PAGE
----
Second, New York is not one of the 25 “permitless carry” states that allow people to carry concealed guns in public without a license or training. So out-of-state residents cannot carry a gun in New York State without a permit. If you’re visiting New York, you need to leave your firearm at home. Levine, the gun attorney, says he’s represented several people who’ve been arrested trying to bring guns into New York City airports, which is a felony. Levine says federal law allows people to board a plane with a gun as long as it’s unloaded, stored in a locked, hard-sided container, and checked in at the airline ticket counter — and possession of the firearm doesn’t violate local law.
“What if I’m just passing through New York on my way somewhere else? Can I bring my gun with me?”
If you’re driving through New York State to get to another state, Levine says, federal law allows you to travel with a firearm as long as it’s stored in a locked container in the trunk, separate from the ammunition, and inaccessible to the car’s passengers. He says if a police officer pulls you over, you’re not required to declare the firearm, but if the officer asks you directly if you have a gun in the car, you cannot lie. And avoid the five boroughs entirely, Levine cautions: “In New York City, they will always arrest you first and ask questions later.”
If you’re a licensed concealed carrier in another state who plans to move to New York, you must obtain a New York State gun permit. You cannot use your home state’s permit in New York. But there is a grace period to obtain a New York permit, as long as your home state’s permit is still active. (That grace period, though, does not apply in New York City.)
“I have a gun permit for target practice and hunting in New York. Can I now carry my pistol at all times?”
Not yet. New York generally issues four types of handgun permits: a premises permit, which lets you keep a pistol in your home; a business carry permit, which lets you carry a gun at work; a hunting and target practice permit, which lets you carry a gun during those activities; and an unrestricted carry permit, which lets you carry a concealed handgun for any reason, most often for self-defense. Your type of permit was issued for hunting and target practice only, and prohibits handgun carry for personal protection. For that, you may need to apply for an unrestricted carry permit. The SCOTUS decision just made that easier, however.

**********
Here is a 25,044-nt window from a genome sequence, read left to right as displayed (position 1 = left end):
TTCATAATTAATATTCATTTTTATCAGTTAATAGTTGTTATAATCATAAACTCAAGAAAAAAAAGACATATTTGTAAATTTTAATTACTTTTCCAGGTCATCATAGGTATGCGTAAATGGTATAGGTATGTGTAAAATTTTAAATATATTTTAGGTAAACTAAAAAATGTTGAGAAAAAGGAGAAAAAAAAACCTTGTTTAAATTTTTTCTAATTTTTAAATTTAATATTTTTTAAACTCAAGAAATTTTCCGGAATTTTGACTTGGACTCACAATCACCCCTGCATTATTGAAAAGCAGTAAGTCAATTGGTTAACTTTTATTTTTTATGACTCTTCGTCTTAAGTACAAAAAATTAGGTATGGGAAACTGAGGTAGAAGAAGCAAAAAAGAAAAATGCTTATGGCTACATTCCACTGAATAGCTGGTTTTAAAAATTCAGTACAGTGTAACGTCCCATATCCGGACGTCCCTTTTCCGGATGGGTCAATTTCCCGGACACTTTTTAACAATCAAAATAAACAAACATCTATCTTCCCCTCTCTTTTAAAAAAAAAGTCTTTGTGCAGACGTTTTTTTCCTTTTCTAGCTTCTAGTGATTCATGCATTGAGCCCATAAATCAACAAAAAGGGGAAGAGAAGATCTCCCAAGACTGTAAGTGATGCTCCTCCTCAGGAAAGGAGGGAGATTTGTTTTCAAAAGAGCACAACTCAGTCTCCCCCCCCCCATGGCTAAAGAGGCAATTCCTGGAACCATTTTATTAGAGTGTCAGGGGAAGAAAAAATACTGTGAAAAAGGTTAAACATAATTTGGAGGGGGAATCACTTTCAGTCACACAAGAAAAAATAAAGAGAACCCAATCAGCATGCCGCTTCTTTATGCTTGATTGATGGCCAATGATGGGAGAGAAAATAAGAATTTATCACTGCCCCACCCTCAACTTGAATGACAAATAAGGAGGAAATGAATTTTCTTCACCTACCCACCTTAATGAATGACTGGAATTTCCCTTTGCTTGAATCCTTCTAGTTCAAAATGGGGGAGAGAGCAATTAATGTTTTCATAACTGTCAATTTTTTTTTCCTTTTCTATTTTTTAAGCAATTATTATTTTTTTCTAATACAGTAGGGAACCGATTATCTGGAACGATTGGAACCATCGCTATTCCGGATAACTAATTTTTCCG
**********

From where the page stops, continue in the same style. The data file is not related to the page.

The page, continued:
That’s because the Bruen case actually hinged on this very question. The case’s plaintiffs, Rensselaer County residents Robert Nash and Brandon Koch, were granted permits that allowed them to carry a concealed gun for hunting and target practice only. They asked the local issuing authority to remove the permit’s limitations and allow them to carry guns for self-defense. Their requests were denied on the grounds that they didn’t demonstrate proper cause, specifically a “special need” for self-defense.
The Supreme Court sided with the plaintiffs, voiding New York’s proper cause requirement. That doesn’t mean their gun permits are automatically unrestricted — but it’s unclear whether they will need to reapply under the new rules. Pistol permit issuing authorities in New York say they’re awaiting instruction on how to proceed, as the governor’s office hasn’t issued any guidance. “We’ve been told to keep checking NY.gov,” the state’s official website, for updates, said Theresa Montilli, a police service aide at the Nassau County Police Department. “Until then, it’s the status quo for the unrestricted permits.”